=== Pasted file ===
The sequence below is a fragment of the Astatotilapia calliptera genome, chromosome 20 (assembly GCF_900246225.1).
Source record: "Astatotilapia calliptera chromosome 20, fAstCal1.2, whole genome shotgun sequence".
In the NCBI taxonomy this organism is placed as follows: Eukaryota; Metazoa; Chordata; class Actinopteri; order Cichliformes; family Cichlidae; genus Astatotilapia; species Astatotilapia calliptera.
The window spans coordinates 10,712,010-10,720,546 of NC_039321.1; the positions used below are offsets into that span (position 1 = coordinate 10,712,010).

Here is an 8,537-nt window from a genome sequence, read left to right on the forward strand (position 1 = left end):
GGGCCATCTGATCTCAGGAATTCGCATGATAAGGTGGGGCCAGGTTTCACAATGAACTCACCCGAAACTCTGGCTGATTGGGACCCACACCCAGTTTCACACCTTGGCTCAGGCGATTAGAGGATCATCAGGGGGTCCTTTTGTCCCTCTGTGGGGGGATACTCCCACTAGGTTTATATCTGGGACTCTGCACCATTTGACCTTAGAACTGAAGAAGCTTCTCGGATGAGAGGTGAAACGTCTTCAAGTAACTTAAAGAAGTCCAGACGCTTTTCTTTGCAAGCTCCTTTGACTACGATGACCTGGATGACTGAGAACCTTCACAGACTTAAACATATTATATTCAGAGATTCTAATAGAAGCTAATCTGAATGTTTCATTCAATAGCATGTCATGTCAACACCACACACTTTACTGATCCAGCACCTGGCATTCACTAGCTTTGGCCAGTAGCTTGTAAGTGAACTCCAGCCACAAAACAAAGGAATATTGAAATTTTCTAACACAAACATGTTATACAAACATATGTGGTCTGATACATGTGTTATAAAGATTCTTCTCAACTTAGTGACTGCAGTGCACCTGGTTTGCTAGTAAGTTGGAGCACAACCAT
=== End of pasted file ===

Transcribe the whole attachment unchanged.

The sequence below is a fragment of the Astatotilapia calliptera genome, chromosome 20 (assembly GCF_900246225.1).
Source record: "Astatotilapia calliptera chromosome 20, fAstCal1.2, whole genome shotgun sequence".
In the NCBI taxonomy this organism is placed as follows: Eukaryota; Metazoa; Chordata; class Actinopteri; order Cichliformes; family Cichlidae; genus Astatotilapia; species Astatotilapia calliptera.
The window spans coordinates 10,712,010-10,720,546 of NC_039321.1; the positions used below are offsets into that span (position 1 = coordinate 10,712,010).

Here is an 8,537-nt window from a genome sequence, read left to right on the forward strand (position 1 = left end):
GGGCCATCTGATCTCAGGAATTCGCATGATAAGGTGGGGCCAGGTTTCACAATGAACTCACCCGAAACTCTGGCTGATTGGGACCCACACCCAGTTTCACACCTTGGCTCAGGCGATTAGAGGATCATCAGGGGGTCCTTTTGTCCCTCTGTGGGGGGATACTCCCACTAGGTTTATATCTGGGACTCTGCACCATTTGACCTTAGAACTGAAGAAGCTTCTCGGATGAGAGGTGAAACGTCTTCAAGTAACTTAAAGAAGTCCAGACGCTTTTCTTTGCAAGCTCCTTTGACTACGATGACCTGGATGACTGAGAACCTTCACAGACTTAAACATATTATATTCAGAGATTCTAATAGAAGCTAATCTGAATGTTTCATTCAATAGCATGTCATGTCAACACCACACACTTTACTGATCCAGCACCTGGCATTCACTAGCTTTGGCCAGTAGCTTGTAAGTGAACTCCAGCCACAAAACAAAGGAATATTGAAATTTTCTAACACAAACATGTTATACAAACATATGTGGTCTGATACATGTGTTATAAAGATTCTTCTCAACTTAGTGACTGCAGTGCACCTGGTTTGCTAGTAAGTTGGAGCACAACCAT